And behold as shown below — debugging actually worked. I can step and trace through the code, and set watches making MonoDevelop suddenly that much more useful to me.

The best thing? The Mono C# libraries are not black boxes but open source — you can step and trace directly into the Mono libraries themselves and find out what Mono is doing as you call library functions.

MonoDevelop on Ubuntu

The problem with installing MonoDevelop 2.0alpha 2 is that the guides online don’t actually produce a working MonoDevelop installation. If you run MonoDevelop under Ubuntu like I do, the number of dependencies and sub-dependencies you need to resolve is large and I ended up compiling, re-compiling and changing version numbers of modules multiple times to find combinations that worked. In addition I had to change, add and resolve many missing library conflicts within Ubuntu as well.

Concluding: Yes, it is possible. Just do not expect a quick and easy install of MonoDevelop 2.0 alpha 2 on your Ubuntu installation.

This is fun only if you have plenty of spare time.

Some hints — this does not produce a working Mono Develop installation

  • Remove Mono 1.9, MonoDevelop 1.0, and any and all other mono related things from your ubuntu installation before attempting to compile MonoDevelop 2.0 Alpha 2 to avoid conflicts down the road.
  • Install mono 2.3, the debugger and mono develop from SVN, not from the packages provided on the website (they do not work)
  • $ svn co svn://anonsvn.mono-project.com/source/trunk/mono
    $ svn co svn://anonsvn.mono-project.com/source/trunk/mcs
    $ svn co svn://anonsvn.mono-project.com/source/trunk/debugger
    $ svn co svn://anonsvn.mono-project.com/source/trunk/mono-addins
    $ svn co svn://anonsvn.mono-project.com/source/trunk/olive
    $ svn co svn://anonsvn.mono-project.com/source/trunk/monodevelop
  • I installed gtk-sharp-2.12.5, gnome-sharp-2.20.0 and libglade-2.0.1 as support libraries
  • Compile and install monodevelop last of all

Mono JIT compiler version 2.3 (/trunk/mono r121276 Thu Dec 11 13:04:53 CST 2008)
Copyright (C) 2002-2008 Novell, Inc and Contributors. www.mono-project.com

 December 9th, 2008

Creating salted hash passwords in C# - Comments Off

Hash values have many uses in computing: for storing password tokens, securing that a file hasn’t been tampered with, or to create a short semi-unique signature for a larger data set. A hash algorithm takes a data set — such as a string — and turns it into a numeric value of a certain length.

This article will go into how to create a hash of your passwords and how salting them makes them more secure.

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 November 27th, 2008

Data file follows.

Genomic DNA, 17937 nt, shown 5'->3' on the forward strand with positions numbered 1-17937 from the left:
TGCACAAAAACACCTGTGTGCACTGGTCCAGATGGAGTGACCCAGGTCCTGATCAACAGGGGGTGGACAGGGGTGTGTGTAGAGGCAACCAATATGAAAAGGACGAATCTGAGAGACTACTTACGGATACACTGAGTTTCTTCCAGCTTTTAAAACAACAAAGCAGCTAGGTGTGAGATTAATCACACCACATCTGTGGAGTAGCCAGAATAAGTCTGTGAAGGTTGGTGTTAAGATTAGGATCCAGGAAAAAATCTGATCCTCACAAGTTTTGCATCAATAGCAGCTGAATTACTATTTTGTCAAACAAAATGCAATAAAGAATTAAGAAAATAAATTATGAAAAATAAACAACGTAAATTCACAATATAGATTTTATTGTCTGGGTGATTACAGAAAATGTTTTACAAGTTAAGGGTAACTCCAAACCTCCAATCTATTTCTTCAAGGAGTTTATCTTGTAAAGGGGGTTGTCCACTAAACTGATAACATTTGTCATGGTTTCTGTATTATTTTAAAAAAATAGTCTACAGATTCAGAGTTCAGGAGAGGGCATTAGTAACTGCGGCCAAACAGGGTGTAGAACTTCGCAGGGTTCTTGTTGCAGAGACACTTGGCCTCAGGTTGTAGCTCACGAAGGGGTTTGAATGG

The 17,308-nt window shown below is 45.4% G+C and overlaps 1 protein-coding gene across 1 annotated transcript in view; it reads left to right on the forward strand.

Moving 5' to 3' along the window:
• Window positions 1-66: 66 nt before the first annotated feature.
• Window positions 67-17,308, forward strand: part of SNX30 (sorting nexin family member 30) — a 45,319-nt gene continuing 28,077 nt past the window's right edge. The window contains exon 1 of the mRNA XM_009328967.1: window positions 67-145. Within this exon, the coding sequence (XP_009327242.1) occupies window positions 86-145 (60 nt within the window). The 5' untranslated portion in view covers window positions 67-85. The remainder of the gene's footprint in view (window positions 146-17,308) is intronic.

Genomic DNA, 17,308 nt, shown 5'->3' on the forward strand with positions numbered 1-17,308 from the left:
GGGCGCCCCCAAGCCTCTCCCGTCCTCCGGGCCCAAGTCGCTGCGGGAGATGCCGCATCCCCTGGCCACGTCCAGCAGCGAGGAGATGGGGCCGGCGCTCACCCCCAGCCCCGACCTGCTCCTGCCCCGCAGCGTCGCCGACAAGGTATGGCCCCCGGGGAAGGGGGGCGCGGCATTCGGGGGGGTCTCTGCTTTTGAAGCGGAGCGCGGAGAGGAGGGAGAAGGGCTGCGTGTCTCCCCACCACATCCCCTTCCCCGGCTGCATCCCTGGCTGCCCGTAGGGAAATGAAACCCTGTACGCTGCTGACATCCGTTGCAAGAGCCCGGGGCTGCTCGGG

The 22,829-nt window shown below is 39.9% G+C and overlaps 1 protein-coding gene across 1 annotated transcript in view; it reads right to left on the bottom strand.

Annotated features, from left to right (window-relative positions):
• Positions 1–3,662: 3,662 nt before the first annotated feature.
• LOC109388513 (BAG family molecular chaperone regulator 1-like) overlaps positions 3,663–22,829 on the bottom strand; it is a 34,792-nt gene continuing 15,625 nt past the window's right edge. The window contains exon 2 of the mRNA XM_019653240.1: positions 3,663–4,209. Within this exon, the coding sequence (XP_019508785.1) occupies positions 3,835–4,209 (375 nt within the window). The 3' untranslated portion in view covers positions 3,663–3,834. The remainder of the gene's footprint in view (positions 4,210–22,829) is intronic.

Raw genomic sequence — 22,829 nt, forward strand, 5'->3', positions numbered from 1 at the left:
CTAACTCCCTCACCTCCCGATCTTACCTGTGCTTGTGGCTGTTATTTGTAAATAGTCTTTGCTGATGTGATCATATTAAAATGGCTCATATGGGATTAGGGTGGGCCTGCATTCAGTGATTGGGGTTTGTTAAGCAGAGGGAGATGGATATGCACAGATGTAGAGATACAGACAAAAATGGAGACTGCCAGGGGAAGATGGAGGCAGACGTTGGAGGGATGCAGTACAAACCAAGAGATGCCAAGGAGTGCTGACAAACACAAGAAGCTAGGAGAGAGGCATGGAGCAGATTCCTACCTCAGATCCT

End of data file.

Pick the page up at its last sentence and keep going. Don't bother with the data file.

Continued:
Setting up NUnit for C# Unit Testing with Visual Studio C# Express 2008 - 9

Unit testing helps you verify that each individual part of your code is working as expected and keeps doing that as you change your software. You do this by adding small bits of testing code and have the unit testing frame work execute them in order. I am currently writing some code that needs to have a basic unit testing framework and wanted to install the NUnit framework. This post is about how you can install NUnit, use it and run it with / install it for Visual Studio C# 2008 Express. I will leave the nuts and bolts of unit testing to a future post but this post should get you up and running.

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 November 19th, 2008

Creating and synchronizing Threads with C# - Comments Off

Multi-tasking / multi-threaded applications have always been a bit of a nightmare to create. Different operating systems and sometimes even different compilers and class libraries tends to have their own implementations. Fortunately the .NET / C# implementation of threading is extremely straightforward and makes it simple to create a multi threaded application. In this article we look at building some very simple threaded applications. We go into how to create them, synchronize them and how we can ensure that things such as shared variables are properly protected.

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 November 15th, 2008

Generics in C# - Comments Off

You heard might have heard about generics, but how do they work in C# ? And what is that <T> doing in the class definition? This article shows you the benefits of using generics, and how to implement them yourself.